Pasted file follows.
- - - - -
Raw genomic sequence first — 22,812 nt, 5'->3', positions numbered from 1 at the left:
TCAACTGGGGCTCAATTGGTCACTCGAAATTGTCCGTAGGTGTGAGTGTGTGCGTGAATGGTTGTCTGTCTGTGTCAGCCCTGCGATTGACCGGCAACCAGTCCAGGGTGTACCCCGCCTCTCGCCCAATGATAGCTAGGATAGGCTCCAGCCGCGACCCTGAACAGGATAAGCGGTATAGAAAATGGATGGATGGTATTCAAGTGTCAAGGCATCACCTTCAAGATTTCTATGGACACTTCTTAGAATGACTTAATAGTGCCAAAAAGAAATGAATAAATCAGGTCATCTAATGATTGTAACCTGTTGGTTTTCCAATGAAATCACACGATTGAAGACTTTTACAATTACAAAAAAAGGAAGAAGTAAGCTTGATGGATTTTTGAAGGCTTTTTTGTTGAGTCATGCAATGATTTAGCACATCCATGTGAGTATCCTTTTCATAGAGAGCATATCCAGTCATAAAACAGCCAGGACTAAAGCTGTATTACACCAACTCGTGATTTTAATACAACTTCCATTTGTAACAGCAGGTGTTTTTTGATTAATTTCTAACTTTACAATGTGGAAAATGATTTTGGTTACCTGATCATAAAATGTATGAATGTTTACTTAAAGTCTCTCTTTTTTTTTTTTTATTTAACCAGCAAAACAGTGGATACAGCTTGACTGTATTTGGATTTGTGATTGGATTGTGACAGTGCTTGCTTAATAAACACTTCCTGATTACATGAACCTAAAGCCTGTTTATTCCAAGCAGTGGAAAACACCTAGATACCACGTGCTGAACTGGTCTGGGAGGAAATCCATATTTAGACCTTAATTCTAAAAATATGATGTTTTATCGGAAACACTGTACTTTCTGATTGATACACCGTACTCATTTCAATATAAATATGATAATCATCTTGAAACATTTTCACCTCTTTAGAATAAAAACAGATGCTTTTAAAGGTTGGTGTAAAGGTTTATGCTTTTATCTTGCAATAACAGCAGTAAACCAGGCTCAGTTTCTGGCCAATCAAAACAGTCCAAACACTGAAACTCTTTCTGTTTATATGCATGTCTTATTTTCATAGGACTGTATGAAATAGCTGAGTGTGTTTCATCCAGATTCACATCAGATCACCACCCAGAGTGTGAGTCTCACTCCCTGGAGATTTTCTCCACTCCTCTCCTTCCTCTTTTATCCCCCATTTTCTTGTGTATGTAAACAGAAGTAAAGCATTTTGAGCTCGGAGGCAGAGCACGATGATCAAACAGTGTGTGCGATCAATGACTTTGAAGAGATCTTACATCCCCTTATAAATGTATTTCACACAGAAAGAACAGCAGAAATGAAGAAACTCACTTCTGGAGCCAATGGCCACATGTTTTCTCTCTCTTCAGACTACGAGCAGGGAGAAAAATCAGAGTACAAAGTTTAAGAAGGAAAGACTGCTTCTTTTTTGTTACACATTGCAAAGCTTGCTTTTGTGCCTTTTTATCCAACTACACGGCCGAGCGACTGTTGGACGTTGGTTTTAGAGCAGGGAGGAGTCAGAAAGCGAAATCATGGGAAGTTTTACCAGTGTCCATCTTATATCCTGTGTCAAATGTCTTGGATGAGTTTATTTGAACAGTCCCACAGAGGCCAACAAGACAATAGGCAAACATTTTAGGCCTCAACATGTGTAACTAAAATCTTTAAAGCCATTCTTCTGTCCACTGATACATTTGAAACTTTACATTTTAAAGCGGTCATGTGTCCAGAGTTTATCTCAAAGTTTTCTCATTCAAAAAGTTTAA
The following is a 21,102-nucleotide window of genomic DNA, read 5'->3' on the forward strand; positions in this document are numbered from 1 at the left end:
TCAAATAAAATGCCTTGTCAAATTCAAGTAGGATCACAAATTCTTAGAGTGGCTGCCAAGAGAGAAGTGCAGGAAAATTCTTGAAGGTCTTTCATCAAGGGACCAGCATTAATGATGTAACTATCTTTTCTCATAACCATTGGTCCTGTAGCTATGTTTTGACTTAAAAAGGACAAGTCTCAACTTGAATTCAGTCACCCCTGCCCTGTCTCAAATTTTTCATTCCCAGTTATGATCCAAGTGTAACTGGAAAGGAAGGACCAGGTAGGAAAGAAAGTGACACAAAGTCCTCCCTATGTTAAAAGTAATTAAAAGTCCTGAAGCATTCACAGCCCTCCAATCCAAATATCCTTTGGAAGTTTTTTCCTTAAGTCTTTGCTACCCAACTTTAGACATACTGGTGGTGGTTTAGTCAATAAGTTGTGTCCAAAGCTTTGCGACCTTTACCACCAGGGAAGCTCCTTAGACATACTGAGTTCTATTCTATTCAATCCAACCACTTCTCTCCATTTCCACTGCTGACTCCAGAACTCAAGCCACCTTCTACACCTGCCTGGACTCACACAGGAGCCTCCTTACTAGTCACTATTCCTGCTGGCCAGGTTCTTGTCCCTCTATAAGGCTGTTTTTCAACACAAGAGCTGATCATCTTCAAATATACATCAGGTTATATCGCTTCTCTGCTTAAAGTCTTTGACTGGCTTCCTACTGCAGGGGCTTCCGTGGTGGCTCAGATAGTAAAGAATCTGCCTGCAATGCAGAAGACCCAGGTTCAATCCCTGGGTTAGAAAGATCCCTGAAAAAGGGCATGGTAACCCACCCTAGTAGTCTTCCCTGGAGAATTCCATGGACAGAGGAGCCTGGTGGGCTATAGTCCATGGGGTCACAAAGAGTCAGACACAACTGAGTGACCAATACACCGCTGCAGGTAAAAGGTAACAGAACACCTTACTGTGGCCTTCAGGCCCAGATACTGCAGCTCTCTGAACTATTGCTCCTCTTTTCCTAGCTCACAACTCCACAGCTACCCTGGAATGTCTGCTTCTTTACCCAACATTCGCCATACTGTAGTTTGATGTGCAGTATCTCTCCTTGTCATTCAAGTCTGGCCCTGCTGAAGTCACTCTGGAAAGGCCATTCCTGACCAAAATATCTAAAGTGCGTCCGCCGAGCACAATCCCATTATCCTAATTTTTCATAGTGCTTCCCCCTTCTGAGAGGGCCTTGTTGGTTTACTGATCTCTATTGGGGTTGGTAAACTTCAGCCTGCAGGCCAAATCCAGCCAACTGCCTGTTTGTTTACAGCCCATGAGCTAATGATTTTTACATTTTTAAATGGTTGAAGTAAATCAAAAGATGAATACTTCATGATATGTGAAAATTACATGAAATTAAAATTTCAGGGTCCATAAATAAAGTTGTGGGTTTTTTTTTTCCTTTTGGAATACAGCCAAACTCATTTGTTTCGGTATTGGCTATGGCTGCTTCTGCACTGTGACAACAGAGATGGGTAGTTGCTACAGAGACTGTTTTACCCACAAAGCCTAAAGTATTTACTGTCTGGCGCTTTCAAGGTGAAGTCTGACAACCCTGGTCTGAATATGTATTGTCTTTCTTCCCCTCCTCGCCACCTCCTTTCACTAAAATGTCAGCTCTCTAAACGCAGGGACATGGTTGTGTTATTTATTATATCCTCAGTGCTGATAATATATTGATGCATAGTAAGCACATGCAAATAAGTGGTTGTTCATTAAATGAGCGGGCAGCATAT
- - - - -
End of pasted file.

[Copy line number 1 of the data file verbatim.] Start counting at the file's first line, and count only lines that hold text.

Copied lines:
Raw genomic sequence first — 22,812 nt, 5'->3', positions numbered from 1 at the left: